Today we learn while having fun with the sky quiz! The activity is geared to children aged 3 to 7.

The activity can be done as a family with everyone participating in finding the answers while the parents check off the answers chosen by the team. Older children can also help the little ones, thus fostering mutual aid and sharing of knowledge.

Step 1 : Preparation 

The quiz is online on Kahoot. You can take the quiz on a computer, tablet or smartphone.

Prepare your electronic device and workspace. You can play at the kitchen table or by plugging the computer into the TV for a better view of the pictures.

Step 2 : A reward for the winner

Decide on a reward as a family for the winner. It can range from a larger share of dessert to a break from chores. If you don’t like competition, you can always offer a reward to all participants. For example, a big bowl of popcorn for everyone at the family movie night or a picnic in the living room for dinner.

The rules are really up to you!

Step 3 : Game on!

Click here to participate. 

Or to access the quiz from the Kahoot website click here!, Here is the pin to play: : 09041708.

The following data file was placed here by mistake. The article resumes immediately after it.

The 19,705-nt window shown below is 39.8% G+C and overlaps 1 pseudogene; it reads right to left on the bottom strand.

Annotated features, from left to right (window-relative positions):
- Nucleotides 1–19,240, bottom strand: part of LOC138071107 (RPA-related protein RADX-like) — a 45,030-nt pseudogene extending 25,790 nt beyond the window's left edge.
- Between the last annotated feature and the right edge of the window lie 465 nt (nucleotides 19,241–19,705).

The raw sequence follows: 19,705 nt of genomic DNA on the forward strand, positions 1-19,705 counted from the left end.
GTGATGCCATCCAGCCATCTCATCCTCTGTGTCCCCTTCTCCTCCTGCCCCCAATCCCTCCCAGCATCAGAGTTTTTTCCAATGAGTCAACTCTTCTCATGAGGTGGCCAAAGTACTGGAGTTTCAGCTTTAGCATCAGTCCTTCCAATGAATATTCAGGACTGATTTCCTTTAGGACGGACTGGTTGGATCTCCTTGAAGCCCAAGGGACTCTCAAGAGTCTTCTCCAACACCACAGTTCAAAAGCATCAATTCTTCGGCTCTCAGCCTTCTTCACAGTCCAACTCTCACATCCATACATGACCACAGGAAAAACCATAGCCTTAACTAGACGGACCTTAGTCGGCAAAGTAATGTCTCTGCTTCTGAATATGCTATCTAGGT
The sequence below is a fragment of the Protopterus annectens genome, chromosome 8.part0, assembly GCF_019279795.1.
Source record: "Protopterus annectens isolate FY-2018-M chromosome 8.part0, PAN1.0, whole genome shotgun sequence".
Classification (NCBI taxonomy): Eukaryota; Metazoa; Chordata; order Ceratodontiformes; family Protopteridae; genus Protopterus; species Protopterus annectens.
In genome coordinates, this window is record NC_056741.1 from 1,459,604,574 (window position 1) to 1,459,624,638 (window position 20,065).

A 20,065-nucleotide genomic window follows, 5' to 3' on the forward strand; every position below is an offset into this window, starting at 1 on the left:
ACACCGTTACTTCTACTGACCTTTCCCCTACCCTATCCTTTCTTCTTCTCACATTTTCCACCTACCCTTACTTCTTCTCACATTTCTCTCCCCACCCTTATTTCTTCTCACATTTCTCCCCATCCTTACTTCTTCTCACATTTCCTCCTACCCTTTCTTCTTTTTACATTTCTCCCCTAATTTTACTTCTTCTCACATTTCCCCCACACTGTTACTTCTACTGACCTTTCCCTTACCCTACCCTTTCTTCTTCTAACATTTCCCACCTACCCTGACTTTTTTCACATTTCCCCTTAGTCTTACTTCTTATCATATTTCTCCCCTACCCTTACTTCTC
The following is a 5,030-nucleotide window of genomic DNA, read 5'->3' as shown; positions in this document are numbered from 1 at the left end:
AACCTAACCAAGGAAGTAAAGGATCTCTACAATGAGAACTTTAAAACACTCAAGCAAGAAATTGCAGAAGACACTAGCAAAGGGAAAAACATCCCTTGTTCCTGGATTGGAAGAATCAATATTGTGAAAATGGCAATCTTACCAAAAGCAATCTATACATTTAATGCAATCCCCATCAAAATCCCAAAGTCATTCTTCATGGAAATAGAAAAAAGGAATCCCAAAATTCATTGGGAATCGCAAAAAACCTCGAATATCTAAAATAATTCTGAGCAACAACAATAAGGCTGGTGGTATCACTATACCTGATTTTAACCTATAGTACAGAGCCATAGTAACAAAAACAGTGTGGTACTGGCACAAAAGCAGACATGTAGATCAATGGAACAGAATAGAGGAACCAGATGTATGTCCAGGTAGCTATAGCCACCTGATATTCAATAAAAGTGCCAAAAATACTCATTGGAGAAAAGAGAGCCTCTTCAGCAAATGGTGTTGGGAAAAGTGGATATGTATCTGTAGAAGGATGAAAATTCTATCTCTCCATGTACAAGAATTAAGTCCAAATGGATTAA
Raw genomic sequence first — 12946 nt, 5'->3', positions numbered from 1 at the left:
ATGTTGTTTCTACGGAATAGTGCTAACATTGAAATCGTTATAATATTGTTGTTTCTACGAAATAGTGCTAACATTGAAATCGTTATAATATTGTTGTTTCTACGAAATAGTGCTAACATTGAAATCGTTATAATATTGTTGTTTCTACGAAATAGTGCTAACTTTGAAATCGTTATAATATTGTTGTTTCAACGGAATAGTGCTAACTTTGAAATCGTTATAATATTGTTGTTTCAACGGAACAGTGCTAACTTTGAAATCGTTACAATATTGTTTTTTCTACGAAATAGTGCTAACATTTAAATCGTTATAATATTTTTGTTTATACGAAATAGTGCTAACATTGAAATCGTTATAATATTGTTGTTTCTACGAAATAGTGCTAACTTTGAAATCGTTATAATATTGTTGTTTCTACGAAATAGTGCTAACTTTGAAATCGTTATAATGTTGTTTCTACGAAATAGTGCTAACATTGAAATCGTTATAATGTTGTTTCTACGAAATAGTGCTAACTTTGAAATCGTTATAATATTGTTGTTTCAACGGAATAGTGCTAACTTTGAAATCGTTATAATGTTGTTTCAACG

Have fun answering the quiz questions. Who will be the fastest?

Start the Quiz!


On today’s logbook page, kids can document their favorite activity of the day. For example, drawing the plane, the rocket or the birds from the quiz or describing the emotions experienced during the activity.

The possibilities are limitless!

If your child is documenting alone, you are invited to ask him or her questions to feed and improve the journal entry. Here are some questions you can ask:

  • What did you learn during the quiz?  
  • What do you love about the sky?  
  • What did you prefer about this activity? 

Did you know… 

  • … If you wanted to celebrate the Moon’s birthday, you would need many, many candles! And it will get very hot at your place! Indeed, the Moon we believe the Moon is 4.5 billion years old! The Moon is said to have been created 95 million years after the formation of the solar system.
  • … Tides exist largely because of the Moon. Every day, a game of tug-o-war takes place between the gravitational forces of our satellite (the moon) and those of our planet. The force between the Moon and the Earth tends to bring them together, but the force of the rotation restores everything. The trajectory of the Earth is not affected by it. However, on the surface, we can see the effects of this movement: the tides. The side of the Earth which is facing the Moon is more attracted to it. This causes the level of the oceans to rise. Here is a little video explaining the phenomenon of tides suited for the older children. 
  • … But where does the light from a star come from? The light it emits, and which reaches us, is due to nuclear fusion reactions in its core. The light emitted from a star has a very long way to go. The further a star is, the more time it will take for its light to reach us. It is possible that we can still see the light of some stars on earth that have been “dead” for a very long time. 

Here is a nice song for the little ones explaining planets. 


Activity by Matante Claudette.